There is a good case for RBS being the most complex regulatory failure in UK history. And while, unlike Northern Rock, it has been endlessly pored over since 2008, the temptation to view it through the lens of Fred Goodwin has often seemed irresistible. Indeed, it is hard not to see the FSA’s inability to hold the RBS Chief Executive to account as the ultimate origin of SMCR.
To try to redress this balance slightly, and see RBS in a wider context, this blog looks at four broader factors that played a part in RBS’ failure and what it might mean for SMCR in practice.
1. UK competitiveness: This wasn’t an FSA objective and isn’t an objective of the PRA or FCA. But the FSA was obliged to take account of it (as a “principle of good regulation”) and it remains a lively aspect of regulatory debate. The Chancellor’s declaration, a few years back, that the UK was “open for business” is an obvious example, as is some of the rhetoric around Fintech.
It’s important, therefore, to see RBS’ merger with NatWest in 2000 and its subsequent growth in this context. It was an era of universal, “bulge bracket” banks, and there was a palpable desire to have a UK player at this level, alongside the US, Germans and Swiss, a good deal of public cheerleading behind the RBS story.
2. Banking sector consolidation: If Northern Rock was a child of demutualisation, RBS was the product of banking consolidation. By the end of the 1990s, both RBS and Bank of Scotland, were perceived by the market as needing to grow to survive, probably by acquisition. Both attempted to merge with NatWest, RBS coming out on top partly due to its greater promise of cost synergies and its consequently higher profit predictions. The assumptions and expectations created at this time set the tone for much of what happened subsequently.
3. Financial innovation: This has been considered in detail elsewhere – the Turner Review is still probably one of the best assessments and certainly one of the best reads. In the context of RBS, it’s worth noting that its investment banking arm came largely from Nat West Markets and must have needed significant assimilating, The consequent challenges raise questions for RBS’ Board and shareholders as well as its management.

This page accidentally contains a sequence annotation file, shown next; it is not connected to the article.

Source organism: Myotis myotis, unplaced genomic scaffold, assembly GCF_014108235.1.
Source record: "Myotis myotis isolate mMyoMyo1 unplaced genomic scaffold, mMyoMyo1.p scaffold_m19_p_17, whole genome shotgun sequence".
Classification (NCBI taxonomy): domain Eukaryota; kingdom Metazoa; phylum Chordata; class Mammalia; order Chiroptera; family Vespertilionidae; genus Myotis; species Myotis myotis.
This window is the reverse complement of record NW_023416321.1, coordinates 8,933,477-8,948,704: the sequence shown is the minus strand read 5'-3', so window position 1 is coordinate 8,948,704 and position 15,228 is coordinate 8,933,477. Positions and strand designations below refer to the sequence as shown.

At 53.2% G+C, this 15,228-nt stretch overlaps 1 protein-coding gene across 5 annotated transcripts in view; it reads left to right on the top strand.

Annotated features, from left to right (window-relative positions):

4. “Regulatory red tape”: It would be wrong to make too much of this but it’s important to note the prevailing political mood of the time was that regulation was a necessary evil at best, and that less was more. This extended across the political spectrum and produced a range of initiatives, notably the Better Regulation Executive. This atmosphere undoubtedly had an influence on the FSA and the industry, and probably shifted the regulator’s relationship with the largest institutions such as RBS. Incidentally, post crisis, this debate is again starting to emerge, particularly in the context of Brexit.
These strands come together in RBS’ purchase of ABN AMRO’s investment banking business in late 2007, which took place after Northern Rock and, often forgotten, after Barclays’ earlier rival bid had been seen off.
None of the above diminishes the accountability of RBS’ senior management. But, looking again at the RBS story with a longer-term perspective, it is evident how wider forces were at work and how visible RBS’ activities were. Whatever the application of SMCR might have been, much of what RBS management did was in plain public view, and little of it was confined to RBS alone.
In a long-awaited 452-page report into what went wrong at Royal Bank of Scotland, Lord Turner, chairman of the FSA said that the public wants to know how the bank failed and why no one has been punished.